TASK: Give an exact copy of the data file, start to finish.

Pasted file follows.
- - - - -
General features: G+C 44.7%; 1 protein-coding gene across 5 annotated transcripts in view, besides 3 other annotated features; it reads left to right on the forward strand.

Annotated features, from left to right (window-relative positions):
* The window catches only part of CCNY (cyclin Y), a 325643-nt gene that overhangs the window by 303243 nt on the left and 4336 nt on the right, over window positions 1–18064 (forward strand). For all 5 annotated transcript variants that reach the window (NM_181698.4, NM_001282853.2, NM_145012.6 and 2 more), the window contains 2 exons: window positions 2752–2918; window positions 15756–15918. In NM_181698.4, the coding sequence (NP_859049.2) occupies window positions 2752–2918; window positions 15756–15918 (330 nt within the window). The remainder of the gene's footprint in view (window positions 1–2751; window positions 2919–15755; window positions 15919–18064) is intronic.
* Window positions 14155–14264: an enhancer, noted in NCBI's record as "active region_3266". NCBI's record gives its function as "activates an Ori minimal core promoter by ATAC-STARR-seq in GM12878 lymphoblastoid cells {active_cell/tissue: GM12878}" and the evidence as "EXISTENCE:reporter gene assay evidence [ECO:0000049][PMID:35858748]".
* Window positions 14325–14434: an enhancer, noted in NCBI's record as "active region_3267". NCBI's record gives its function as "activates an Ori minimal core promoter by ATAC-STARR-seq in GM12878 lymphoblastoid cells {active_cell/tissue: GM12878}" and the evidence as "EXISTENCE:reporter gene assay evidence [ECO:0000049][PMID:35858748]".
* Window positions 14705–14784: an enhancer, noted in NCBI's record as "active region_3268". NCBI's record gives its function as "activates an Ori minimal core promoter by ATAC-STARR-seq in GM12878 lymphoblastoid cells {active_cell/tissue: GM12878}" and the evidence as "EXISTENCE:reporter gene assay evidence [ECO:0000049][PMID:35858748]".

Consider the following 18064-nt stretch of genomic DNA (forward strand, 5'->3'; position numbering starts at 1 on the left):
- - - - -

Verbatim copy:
General features: G+C 44.7%; 1 protein-coding gene across 5 annotated transcripts in view, besides 3 other annotated features; it reads left to right on the forward strand.

Annotated features, from left to right (window-relative positions):
* The window catches only part of CCNY (cyclin Y), a 325643-nt gene that overhangs the window by 303243 nt on the left and 4336 nt on the right, over window positions 1–18064 (forward strand). For all 5 annotated transcript variants that reach the window (NM_181698.4, NM_001282853.2, NM_145012.6 and 2 more), the window contains 2 exons: window positions 2752–2918; window positions 15756–15918. In NM_181698.4, the coding sequence (NP_859049.2) occupies window positions 2752–2918; window positions 15756–15918 (330 nt within the window). The remainder of the gene's footprint in view (window positions 1–2751; window positions 2919–15755; window positions 15919–18064) is intronic.
* Window positions 14155–14264: an enhancer, noted in NCBI's record as "active region_3266". NCBI's record gives its function as "activates an Ori minimal core promoter by ATAC-STARR-seq in GM12878 lymphoblastoid cells {active_cell/tissue: GM12878}" and the evidence as "EXISTENCE:reporter gene assay evidence [ECO:0000049][PMID:35858748]".
* Window positions 14325–14434: an enhancer, noted in NCBI's record as "active region_3267". NCBI's record gives its function as "activates an Ori minimal core promoter by ATAC-STARR-seq in GM12878 lymphoblastoid cells {active_cell/tissue: GM12878}" and the evidence as "EXISTENCE:reporter gene assay evidence [ECO:0000049][PMID:35858748]".
* Window positions 14705–14784: an enhancer, noted in NCBI's record as "active region_3268". NCBI's record gives its function as "activates an Ori minimal core promoter by ATAC-STARR-seq in GM12878 lymphoblastoid cells {active_cell/tissue: GM12878}" and the evidence as "EXISTENCE:reporter gene assay evidence [ECO:0000049][PMID:35858748]".

Consider the following 18064-nt stretch of genomic DNA (forward strand, 5'->3'; position numbering starts at 1 on the left):